Friday, June 26, 2009
In a bombshell to Kenyan cricket delivered at the ICC board meeting, it has been decided that Kenya is now deemed unfit to host the 2010 Under 19 World Cup.
According to an ICC press release:
The Board received a report on the readiness of Kenya to host the ICC U/19 Cricket World Cup 2010.
It concluded that with only eight months to go before the event, which Cricket Kenya was awarded in 2006, it was unrealistic to expect Kenya to be ready to host given the large amount of work still needing to be done, despite some grounds such as the Mombasa Sports Ground (above) already better than several ODI pitches elsewhere in the World - this photo was taken on june 18th 2009. courtesy CCA webpage.
It was agreed that New Zealand would be the location for the tournament, subject to the agreement of satisfactory terms.
ICC Chief Executive Haroon Lorgat said: “We have been working with Kenya to monitor their progress towards staging the ICC U/19 Cricket World Cup for some time, with visits to the locations earmarked for matches and regular reports to the ICC Board.
“Regrettably, the conclusion reached was that the amount of work still to be done to get many of the venues ready was such that retaining Kenya as a host represented too great a risk to the successful staging of the event.
“It is a difficult conclusion to have reached and a regrettable one from the perspectives of both the ICC and Cricket Kenya, but with just eight months to go before the scheduled start, we could not proceed on the basis of hoping that everything would be ready next February.
“The ICC U/19 Cricket World Cup is the highest profile event in the ICC’s development calendar. Coverage of the matches is broadcast all around the world and it is a recognised stepping stone for players to graduate to full international level.
“By way of examples, since the latest edition of the tournament, in Malaysia in February/March last year, India’s Virat Kohli, Wayne Parnell of South Africa and New Zealand’s Tim Southee have all gone on to play for their countries.
“We hope Kenya will be able to stage ICC events in the future and we are grateful to New Zealand Cricket for its offer to stage the tournament. It did so successfully in 2002 and we look forward to it doing so again in 2010.”
This is an absolute disaster for Kenyan cricket and also seems like pretty harsh treatment from the ICC. Eight months is hardly the "short" period of time they seem to think. Stadia for Olympics have been rushed to completion in less time, it is hardly as though Kenya could not get pitches and facilities organised in this time. What is especially puzzling is that when the ICC last inspected the preparations, they expressed themselves happy with how things were going. There was no indication they were unhappy, certainly no indication that they were so disappointed that the venue would have to be changed.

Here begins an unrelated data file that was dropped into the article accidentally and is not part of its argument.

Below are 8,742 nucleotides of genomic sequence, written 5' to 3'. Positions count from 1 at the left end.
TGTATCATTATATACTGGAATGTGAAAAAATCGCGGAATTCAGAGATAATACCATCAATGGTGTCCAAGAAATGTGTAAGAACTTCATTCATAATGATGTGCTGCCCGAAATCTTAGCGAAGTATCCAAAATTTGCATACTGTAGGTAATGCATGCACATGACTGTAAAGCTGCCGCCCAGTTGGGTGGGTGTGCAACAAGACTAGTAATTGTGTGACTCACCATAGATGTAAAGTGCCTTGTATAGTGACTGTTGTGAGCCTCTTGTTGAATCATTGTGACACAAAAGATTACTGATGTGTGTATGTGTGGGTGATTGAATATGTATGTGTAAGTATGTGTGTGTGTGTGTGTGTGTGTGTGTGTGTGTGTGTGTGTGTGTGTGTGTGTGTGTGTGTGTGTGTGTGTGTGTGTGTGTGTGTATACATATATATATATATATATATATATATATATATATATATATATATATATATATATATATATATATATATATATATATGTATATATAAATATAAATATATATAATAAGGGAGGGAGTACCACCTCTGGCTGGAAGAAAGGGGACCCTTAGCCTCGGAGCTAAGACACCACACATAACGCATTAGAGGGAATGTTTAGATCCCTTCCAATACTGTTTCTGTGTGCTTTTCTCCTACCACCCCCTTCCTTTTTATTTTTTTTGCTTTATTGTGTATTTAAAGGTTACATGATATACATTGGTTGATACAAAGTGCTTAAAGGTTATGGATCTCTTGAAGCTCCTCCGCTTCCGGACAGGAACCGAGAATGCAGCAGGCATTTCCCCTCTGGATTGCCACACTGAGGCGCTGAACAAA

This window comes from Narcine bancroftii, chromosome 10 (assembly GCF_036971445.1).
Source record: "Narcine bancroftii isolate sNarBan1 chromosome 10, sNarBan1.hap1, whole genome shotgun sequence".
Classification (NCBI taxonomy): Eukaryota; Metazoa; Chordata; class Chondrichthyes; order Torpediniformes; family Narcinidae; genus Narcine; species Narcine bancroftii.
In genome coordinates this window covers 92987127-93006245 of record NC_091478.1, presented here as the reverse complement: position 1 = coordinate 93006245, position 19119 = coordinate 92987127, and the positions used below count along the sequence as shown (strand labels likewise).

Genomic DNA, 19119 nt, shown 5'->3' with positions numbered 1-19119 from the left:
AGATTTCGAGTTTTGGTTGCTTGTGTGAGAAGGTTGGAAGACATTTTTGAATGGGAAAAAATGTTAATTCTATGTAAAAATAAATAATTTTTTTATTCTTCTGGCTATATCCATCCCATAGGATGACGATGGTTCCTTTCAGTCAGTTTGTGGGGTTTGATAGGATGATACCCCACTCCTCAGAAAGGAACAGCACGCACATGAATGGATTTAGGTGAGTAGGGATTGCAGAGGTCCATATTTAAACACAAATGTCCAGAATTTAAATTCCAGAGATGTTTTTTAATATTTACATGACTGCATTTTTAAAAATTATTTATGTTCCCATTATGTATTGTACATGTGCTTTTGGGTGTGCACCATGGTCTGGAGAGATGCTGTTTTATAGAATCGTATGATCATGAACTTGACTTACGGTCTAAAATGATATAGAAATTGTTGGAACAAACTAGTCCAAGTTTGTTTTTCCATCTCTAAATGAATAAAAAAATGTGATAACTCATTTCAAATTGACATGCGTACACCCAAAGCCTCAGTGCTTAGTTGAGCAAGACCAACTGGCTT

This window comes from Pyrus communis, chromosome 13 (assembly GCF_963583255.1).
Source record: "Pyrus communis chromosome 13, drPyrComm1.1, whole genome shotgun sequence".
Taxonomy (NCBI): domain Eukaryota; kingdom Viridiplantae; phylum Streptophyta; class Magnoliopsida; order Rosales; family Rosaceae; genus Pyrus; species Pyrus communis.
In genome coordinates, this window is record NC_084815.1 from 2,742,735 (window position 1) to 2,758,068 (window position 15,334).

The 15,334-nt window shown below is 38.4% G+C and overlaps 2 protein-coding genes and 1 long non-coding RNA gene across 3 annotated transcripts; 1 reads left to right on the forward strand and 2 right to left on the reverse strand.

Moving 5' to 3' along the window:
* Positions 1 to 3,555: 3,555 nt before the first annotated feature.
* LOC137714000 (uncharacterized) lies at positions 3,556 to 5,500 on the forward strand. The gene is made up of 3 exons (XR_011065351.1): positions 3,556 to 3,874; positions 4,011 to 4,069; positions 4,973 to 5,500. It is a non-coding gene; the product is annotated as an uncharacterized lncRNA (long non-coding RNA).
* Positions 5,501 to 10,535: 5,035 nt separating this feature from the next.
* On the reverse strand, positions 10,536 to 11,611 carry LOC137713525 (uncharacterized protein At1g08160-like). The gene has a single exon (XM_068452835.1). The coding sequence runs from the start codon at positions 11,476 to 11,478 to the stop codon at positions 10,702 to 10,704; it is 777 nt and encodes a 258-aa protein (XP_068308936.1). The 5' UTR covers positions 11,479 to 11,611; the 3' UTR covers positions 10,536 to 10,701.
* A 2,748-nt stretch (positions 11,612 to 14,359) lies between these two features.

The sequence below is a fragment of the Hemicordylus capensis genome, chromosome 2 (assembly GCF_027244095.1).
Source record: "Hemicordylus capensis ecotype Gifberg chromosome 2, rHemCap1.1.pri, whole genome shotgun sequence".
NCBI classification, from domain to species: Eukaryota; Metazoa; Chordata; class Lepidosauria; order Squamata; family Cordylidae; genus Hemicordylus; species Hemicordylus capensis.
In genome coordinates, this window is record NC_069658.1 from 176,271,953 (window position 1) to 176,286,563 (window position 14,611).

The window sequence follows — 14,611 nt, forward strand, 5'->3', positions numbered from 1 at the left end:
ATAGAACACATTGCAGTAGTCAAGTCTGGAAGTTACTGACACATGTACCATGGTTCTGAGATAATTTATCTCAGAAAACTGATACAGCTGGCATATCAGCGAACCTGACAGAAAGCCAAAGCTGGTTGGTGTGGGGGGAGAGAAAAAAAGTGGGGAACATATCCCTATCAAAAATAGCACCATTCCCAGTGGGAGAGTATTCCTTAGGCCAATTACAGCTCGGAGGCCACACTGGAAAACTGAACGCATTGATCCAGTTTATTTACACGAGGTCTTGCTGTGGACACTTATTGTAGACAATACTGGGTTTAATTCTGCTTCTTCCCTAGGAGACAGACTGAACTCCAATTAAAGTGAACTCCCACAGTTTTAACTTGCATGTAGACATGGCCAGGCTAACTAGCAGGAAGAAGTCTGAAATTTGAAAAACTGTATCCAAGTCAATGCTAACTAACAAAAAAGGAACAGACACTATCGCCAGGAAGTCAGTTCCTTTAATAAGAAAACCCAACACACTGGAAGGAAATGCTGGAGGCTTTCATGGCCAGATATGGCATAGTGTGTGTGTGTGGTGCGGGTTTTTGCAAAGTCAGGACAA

Ramifications for Kenya from this are massive and devastating. Cricket Kenya has invested millions of shillings in upgrading the facilities, which while it will benefit club level domestic cricket in the country could have gone far further in establishing and promoting the game at the grass roots level which is where the most pressing work needs to be done. Whether the ICC will be willing to assist Cricket Kenya in recovering from this remains to be seen, but given their shortsightedness and desire for money it is unlikely.
Kenya sent an understrength team to the regional qualifiers based on the fact that as they had already qualified, it would be better to let some less experienced players get a taste of experience and allow some of the more senior players to study for their exams. Or so it was claimed by Cricket Kenya after the teams sorry performance. This may now turn around to bite Kenya in the foot as again the ICC has not made it clear whether losing their hosting rights also means Kenya will lose their automatic qualification. If it does, it will mean Kenya will have missed out on the last 3 Under 19 World Cups - a damning statistic in the light of the improving nations snapping at their heels.
For Cricket Kenya, it will also come as a massive blow as it is in effect a vote of no confidence from the highest echelons of the ICC. There is already criticism from several quarters at home that will quadruple in the light of the lack of faith now shown by the ICC. They will need to act fast and decisively if this is not going to sweep them away. The last thing Kenyan cricket needs is more infighting, but this is exactly what this decision will spawn.
Hopefully this is a decision that Cricket Kenya will appeal - and appeal they must, however unlikely it may seem that the ICC may change its mind. At the top of Cricket Kenya are some very savvy lawyers, this must now be the time for them to earn their keep. They could start with the question of if Kenya was a Test nation would this happen? Example: West Indies World Cup 2007. That was an organisational disaster right down to the final, but the Windies were never threatened with losing it, let alone 8 months out. As usual with the ICC treatment of Associates, this stinks and Cricket Kenya must do whatever they can to correct it.